Dance defies expectations
Based on the novel by John MacKay, Richie Adams' The Road Dance, avoids the melodramatic approach that material such as this is usually rendered in. Taking a more grounded approach, he creates a genuinely moving film, one that benefits greatly from the fierce performances of the cast and a degree of realism that prevents it from slipping into sensationalism.
The time is 1916, the place is a village on the Scottish Isle of Lewis. Life is hard, but most in this tiny hamlet seem content with their lot in life, even Kirsty Macleod (Hermione Corfield), who toils away on her family's small plot of land with her mother, Mairi (Morven Christie), and her sister, Annie (Ali Fumiko Whitney). Beautiful and smart, Kirsty has no shortage of potential suitors, but she has her eye on Murdo (Will Fletcher), an openly sensitive young man who reads poetry and seems to have his feet planted more firmly on the ground. A sort of courting begins between them. However, a conscription edict of all able young men is issued, plunging their lives into turmoil.
The night before the young men are to be shipped to the front, love is declared and promises are made between Kirsty and Murdo. However, tragedy strikes when she wanders down by the sea where she is raped by an unseen assailant. Shame prevents her from speaking of the incident and when she discovers she is with a child, the lengths she undertakes to cover it up are extreme. Of course, this can't continue, and ultimately Mairi and Annie take a hand in saving Kirsty.
To be sure, there will be some who object to the film's third act as the secrets that are exposed and coincidences that occur test the credulity of the story. Be that as it may, the events that unfold adhere to the logic set up by the narrative, so it isn't as if Adams isn't springing something out of left field. That being said, the film's final scene is a bit hard to swallow.
In the end though, it's the conviction of the performers that makes it all work. Carrying most of the burden is Corfield, who is outstanding. The actor channels Kirsty's despair in a way that cuts straight to your heart. You simply can't take your eyes off her, her conviction in the role a force to be reckoned with. Realizing this young woman initially as a confused victim and developing her into mature survivor, Corfield's work proves the linchpin of this handsome production. Dance manages to defy expectations, eschewing genre conventions to deliver a rich, moving portrait of perseverance. Available through Video-on-Demand.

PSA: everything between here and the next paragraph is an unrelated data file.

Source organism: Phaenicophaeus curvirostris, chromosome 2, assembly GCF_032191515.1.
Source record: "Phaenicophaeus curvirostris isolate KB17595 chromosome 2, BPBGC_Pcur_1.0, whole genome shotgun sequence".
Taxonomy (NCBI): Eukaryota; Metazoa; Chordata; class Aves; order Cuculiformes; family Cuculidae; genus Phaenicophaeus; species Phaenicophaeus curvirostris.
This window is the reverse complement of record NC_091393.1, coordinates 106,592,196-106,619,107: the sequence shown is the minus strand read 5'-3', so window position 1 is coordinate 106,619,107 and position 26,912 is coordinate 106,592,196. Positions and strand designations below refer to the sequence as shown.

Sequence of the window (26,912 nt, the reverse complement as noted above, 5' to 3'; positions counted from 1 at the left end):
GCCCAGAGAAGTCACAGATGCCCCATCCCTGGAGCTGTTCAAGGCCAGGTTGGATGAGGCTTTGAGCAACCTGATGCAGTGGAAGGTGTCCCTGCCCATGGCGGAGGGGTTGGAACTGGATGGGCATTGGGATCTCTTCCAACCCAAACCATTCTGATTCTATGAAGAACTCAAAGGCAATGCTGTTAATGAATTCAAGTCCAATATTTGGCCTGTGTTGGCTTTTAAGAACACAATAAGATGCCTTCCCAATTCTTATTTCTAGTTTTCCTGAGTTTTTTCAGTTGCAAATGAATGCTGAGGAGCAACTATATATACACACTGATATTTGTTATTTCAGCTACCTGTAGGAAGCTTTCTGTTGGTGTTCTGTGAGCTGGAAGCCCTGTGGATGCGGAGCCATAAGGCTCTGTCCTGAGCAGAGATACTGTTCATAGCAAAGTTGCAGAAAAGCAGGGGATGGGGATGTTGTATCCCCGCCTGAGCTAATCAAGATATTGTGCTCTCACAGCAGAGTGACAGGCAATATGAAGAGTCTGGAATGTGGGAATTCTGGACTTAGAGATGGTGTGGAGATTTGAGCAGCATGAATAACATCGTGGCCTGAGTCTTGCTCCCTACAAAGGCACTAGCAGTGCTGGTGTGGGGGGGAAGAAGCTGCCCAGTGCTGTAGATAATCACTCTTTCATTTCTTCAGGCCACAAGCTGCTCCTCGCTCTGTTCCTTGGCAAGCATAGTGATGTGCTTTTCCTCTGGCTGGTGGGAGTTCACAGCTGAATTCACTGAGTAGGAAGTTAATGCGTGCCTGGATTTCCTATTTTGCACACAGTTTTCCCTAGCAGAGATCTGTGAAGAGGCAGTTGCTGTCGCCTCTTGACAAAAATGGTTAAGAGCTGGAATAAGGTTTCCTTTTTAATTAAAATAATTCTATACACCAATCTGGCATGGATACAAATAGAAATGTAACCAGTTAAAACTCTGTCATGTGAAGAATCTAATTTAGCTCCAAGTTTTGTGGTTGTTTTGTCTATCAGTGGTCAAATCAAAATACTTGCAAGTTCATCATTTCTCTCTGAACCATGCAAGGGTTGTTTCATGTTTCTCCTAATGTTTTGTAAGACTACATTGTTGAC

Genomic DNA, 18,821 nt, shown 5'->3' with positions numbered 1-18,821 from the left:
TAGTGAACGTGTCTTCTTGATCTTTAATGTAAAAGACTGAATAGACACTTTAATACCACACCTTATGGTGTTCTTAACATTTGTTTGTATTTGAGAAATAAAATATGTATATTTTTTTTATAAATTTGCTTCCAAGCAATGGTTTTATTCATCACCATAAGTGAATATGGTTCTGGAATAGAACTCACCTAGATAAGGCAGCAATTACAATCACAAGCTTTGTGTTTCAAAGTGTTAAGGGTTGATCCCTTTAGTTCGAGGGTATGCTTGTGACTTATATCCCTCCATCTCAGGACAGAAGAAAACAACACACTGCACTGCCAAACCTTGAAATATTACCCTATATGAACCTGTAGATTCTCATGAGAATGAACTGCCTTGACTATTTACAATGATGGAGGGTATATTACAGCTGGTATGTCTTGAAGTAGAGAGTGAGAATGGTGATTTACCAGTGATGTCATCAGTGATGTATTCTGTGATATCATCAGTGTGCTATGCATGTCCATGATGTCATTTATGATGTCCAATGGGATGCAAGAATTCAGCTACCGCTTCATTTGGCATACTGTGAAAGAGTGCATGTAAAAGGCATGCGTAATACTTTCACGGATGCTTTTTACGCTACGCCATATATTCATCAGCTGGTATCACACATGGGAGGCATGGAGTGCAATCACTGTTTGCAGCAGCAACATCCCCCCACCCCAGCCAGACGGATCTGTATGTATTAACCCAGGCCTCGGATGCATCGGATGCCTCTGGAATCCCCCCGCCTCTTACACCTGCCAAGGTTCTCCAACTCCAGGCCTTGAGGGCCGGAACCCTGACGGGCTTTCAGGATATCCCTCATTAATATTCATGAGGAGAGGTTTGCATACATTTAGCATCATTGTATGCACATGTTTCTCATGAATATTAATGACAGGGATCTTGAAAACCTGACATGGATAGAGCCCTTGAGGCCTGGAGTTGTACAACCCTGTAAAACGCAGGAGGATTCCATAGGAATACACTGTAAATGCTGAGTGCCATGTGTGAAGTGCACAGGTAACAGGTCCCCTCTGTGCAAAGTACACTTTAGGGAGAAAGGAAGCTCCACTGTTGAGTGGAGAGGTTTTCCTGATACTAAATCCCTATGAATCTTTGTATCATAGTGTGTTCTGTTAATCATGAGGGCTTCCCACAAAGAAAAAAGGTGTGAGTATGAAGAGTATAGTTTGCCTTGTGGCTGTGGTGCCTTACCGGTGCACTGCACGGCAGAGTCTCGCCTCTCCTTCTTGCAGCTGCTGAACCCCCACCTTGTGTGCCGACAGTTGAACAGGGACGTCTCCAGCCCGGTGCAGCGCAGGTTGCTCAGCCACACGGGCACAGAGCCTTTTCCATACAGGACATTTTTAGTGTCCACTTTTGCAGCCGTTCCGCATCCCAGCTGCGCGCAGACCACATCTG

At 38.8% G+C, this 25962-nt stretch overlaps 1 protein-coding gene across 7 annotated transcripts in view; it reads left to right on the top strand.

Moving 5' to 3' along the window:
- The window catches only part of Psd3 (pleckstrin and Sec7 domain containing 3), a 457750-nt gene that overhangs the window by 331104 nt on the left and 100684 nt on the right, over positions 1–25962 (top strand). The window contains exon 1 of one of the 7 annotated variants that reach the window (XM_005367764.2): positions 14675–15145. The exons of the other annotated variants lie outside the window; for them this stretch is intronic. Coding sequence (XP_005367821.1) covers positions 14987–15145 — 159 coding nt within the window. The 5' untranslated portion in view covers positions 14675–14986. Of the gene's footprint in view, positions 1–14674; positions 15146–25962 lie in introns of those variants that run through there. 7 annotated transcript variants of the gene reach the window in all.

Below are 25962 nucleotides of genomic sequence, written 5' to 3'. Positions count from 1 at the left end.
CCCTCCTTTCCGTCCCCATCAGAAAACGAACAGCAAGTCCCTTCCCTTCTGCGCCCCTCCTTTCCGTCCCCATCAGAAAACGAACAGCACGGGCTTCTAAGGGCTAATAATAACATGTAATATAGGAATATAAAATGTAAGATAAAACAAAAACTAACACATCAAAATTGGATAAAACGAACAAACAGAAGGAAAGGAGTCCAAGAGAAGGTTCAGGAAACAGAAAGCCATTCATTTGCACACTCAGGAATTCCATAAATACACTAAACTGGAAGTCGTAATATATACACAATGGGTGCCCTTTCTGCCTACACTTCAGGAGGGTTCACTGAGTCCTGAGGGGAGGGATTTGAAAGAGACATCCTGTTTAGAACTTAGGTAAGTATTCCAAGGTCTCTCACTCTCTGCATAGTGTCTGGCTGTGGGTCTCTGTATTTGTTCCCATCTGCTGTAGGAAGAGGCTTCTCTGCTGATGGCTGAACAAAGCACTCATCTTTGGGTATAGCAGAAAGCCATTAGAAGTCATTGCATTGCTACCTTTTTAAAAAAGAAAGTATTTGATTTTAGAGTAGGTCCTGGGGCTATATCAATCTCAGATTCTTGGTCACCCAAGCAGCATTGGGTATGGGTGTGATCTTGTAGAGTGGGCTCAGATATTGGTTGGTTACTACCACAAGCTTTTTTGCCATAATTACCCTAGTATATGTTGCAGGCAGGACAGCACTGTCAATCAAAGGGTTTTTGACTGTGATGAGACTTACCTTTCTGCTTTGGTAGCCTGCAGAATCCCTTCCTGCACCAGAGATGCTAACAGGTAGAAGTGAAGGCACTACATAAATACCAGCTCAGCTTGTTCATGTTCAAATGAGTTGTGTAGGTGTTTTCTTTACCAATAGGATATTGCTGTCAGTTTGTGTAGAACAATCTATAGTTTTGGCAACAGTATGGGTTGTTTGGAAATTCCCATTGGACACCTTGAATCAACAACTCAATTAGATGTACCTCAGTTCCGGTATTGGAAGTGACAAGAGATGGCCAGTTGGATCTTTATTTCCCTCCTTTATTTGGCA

Foxx and Jones elevate Burial
Maggie Betts' The Burial is one of the better examples of this David vs. Goliath story, a fact-based recounting of a hardworking businessman who finds himself in dire straits, makes a deal with the devil and ultimately finds his entire life's work in jeopardy. Nothing new here, but with Oscar winners Jamie Foxx and Tommy Lee Jones on board to carry the narrative load, this feature proves well worth watching.
Jeremiah O'Keefe (Jones) has worked hard to grow his family business. He owns eight funeral homes, yet a couple of bad business decisions have put him in danger of losing it all. At the suggestion of his lawyer, Mike Allred (Alan Ruck), he contacts the Loewen Group, a vast enterprise that owns more than 1,100 funeral homes. Its CEO, Ray Loewen (Bill Camp), makes no bones about the mercenary approach his business takes in turning a profit, and while this doesn't sit well with O'Keefe, he reluctantly agrees to sell three of his properties to him.
Of course, everything goes sideways, and O'Keefe is forced to file a breach of contract suit. However, a young lawyer he's been consulting, Hal Dockins (Mamoudou Athie), thinks they should take a different approach. He wants to bring personal injury attorney Willie Gary (Foxx) on board. Flashy, brash and having appeared on Lifestyles of the Rich and Famous, he's known for getting the largest settlements possible for his clients. Though the litigator is reluctant to get on board, as his firm does not specialize in contract law, he ultimately sees its potential and takes it on.